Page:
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Phelps on Skis?

Lindsey Vonn's World Cup dominance is evoking visions of a gold medal bonanza in Vancouver

Lindsey Vonn's two World Cup downhill victories (and a second-place finish in the Super G) last weekend at the Canadian Rockies resort of Lake Louise confirmed that she is the dominant women's speed skier in the world, with the potential to win as many as four gold medals at the Winter Olympics that open Feb. 12 in Vancouver. Vonn has won the last two World Cup overall titles (awarded to the skier with the most points in the five Alpine disciplines) and 24 World Cup races in her career, more than any other U.S. woman in history. She has also won seven races in six years at Lake Louise.

But notice of Vonn's extraordinary readiness for the 2010 Games came more quietly, at a training camp in Portillo, Chile, in September. Despite changing skis (from financially strapped Rossignol to Head) and technicians, the 5'10", 160-pound Vonn was so fast on minute-long downhill training runs that her coach and husband, Thomas Vonn, says she was threatening her male counterparts.

"She was really, really fast," says Thomas. "I don't want to lay any names out there, and I'm not talking about American skiers, but on some sections of downhill races she was even with top-level World Cup men, and on other sections she was flat-out beating them. There was some grumbling going on. It was pretty entertaining."

Lindsey's Vancouver push began almost as soon as she crashed on a training run two days before the 2006 Olympic downhill outside Turin, Italy. She started four races in that year's Games with painful bruises on her back and pelvis and finished no better than seventh. More than three years later, in mid-November, she said, "Right now I'm stronger than I've ever been."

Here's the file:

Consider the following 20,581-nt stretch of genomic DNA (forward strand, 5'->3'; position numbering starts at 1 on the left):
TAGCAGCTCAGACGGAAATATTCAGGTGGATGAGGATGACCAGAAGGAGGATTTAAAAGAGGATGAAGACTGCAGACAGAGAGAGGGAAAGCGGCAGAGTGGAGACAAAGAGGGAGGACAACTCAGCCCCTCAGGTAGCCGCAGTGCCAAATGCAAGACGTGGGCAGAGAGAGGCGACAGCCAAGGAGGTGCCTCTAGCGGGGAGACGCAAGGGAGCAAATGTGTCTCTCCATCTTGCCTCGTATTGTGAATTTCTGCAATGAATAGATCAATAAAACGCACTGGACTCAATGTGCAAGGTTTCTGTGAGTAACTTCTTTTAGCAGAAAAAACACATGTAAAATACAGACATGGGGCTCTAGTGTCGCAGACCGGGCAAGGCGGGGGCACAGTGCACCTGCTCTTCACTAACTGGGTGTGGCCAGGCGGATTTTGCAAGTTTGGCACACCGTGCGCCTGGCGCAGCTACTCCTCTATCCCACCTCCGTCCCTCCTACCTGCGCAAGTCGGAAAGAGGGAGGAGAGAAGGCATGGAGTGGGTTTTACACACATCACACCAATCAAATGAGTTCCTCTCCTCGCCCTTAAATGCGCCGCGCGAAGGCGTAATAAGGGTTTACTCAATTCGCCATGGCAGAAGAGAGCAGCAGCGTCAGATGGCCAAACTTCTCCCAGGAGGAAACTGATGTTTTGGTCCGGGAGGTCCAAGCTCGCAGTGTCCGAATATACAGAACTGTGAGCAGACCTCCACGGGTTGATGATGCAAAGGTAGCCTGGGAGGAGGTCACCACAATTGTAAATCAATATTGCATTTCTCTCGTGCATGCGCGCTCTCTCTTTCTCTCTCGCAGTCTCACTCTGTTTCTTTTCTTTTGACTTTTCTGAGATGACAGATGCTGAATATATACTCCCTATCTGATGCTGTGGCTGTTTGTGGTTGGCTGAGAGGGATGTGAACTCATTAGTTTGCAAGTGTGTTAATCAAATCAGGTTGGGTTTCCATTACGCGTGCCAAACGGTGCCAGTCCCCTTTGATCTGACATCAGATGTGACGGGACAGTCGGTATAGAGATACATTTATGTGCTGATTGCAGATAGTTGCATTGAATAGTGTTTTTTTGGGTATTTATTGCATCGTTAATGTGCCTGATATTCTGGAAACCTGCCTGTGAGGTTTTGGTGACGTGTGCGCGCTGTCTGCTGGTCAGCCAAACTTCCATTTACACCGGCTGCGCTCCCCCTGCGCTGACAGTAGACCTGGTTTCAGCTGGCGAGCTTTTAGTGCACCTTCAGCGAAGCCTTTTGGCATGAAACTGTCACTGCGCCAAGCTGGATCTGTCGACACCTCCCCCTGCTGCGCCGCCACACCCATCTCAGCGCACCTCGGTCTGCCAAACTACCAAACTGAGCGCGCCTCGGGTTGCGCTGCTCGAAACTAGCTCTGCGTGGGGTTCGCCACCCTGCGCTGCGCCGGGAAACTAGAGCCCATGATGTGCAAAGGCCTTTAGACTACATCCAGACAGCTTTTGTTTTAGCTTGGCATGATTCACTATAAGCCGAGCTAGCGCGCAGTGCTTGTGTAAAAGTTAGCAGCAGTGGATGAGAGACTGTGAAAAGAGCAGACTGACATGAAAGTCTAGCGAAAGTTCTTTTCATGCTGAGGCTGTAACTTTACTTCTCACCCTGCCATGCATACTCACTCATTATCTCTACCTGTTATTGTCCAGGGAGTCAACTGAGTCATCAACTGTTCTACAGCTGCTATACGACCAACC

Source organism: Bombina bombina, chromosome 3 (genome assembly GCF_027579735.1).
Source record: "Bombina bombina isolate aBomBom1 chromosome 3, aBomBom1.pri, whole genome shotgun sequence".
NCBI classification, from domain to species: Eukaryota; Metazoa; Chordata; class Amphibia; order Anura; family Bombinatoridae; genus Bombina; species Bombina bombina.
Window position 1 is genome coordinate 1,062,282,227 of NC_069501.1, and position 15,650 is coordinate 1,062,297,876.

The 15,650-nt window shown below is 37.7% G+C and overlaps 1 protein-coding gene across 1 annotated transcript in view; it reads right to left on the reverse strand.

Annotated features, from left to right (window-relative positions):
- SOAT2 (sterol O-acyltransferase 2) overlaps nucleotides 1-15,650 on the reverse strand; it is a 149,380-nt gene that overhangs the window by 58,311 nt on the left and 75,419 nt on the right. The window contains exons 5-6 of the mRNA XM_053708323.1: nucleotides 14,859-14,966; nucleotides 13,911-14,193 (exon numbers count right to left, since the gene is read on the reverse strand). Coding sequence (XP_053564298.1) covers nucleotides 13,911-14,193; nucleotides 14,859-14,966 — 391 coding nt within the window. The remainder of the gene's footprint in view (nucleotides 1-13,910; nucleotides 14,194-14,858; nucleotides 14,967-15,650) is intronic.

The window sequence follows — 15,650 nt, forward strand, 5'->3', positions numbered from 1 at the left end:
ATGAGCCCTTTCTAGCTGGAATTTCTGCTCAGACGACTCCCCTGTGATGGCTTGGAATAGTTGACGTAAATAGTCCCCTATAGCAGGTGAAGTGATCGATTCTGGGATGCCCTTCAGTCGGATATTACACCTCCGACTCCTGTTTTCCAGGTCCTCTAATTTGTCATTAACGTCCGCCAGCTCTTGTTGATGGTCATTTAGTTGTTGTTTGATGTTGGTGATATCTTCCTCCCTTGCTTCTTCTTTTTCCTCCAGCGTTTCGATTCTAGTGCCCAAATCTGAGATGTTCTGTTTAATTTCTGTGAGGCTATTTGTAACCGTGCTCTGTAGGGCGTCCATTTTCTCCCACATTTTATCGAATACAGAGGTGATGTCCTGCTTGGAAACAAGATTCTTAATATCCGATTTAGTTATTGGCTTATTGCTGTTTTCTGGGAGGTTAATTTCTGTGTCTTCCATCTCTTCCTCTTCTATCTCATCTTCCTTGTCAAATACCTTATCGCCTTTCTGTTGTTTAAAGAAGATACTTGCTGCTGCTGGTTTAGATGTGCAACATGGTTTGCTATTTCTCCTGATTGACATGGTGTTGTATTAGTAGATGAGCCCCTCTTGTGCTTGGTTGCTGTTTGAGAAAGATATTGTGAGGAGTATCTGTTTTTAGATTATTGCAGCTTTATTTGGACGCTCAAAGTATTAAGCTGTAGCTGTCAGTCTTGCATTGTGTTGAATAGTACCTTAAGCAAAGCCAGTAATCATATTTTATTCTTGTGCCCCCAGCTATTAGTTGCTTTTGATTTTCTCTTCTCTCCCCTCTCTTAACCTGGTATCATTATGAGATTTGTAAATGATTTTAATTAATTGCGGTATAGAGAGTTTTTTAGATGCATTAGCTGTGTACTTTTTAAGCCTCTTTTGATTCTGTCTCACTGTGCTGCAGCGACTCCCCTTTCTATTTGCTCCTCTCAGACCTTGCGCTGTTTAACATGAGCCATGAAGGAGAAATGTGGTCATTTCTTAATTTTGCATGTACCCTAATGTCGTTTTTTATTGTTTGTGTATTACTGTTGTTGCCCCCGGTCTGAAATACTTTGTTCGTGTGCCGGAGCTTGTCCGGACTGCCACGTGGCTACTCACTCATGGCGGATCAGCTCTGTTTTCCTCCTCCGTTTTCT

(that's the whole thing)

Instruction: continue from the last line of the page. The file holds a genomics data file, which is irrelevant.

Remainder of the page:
In Vancouver, racing in five events over 13 days, Vonn will be thrust into the role of skiing's Michael Phelps in NBC's TV coverage. "I've heard the comparison quite a few times," she says, "and I don't know about that."

Vonn opened her 2009--10 World Cup season with four races in the "technical" disciplines of slalom and giant slalom, and her best finish was second in a slalom on Nov. 14 in Levi, Finland. While she is a threat in the slalom and combined (downhill plus slalom), she is strongest in the speed events: downhill and Super G. At Lake Louise she won the first downhill, last Friday, by a huge margin, .52 of a second, over Emily Brydon of Canada. In the second downhill, on Saturday, Vonn finished .35 in front of her close friend Maria Riesch of Germany. On Sunday Vonn narrowly missed a hat trick, finishing .03 behind Elisabeth Goergl of Austria in the Super G.

In Vonn's sport, sun, wind, melting snow and stray pebbles can play havoc with predictions. The best skier does not always win. But barely two months from the Olympics, Vonn is almost surely the best skier.

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Bode's Back

Even before the World Cup season began in earnest, two U.S. Olympic hopefuls had suffered season-ending injuries. Women's slalom specialist Resi Stiegler broke her left leg during a November training camp at Copper Mountain Ski Resort in Colorado, and men's speed specialist T.J. Lanning injured his neck and left knee in a terrifying crash at Lake Louise on Thanksgiving weekend.

Bode Miller, however, appears to be on the verge of recapturing his old form. The gifted and controversial racer (below) returned to the U.S. Ski team in late September after a seven-month break (and two years of operating his own independent team) and on Saturday finished fourth in the World Cup downhill in Beaver Creek, Colo.



TWO DOWN Vonn outraced the field on Saturday for her second downhill win of the weekend.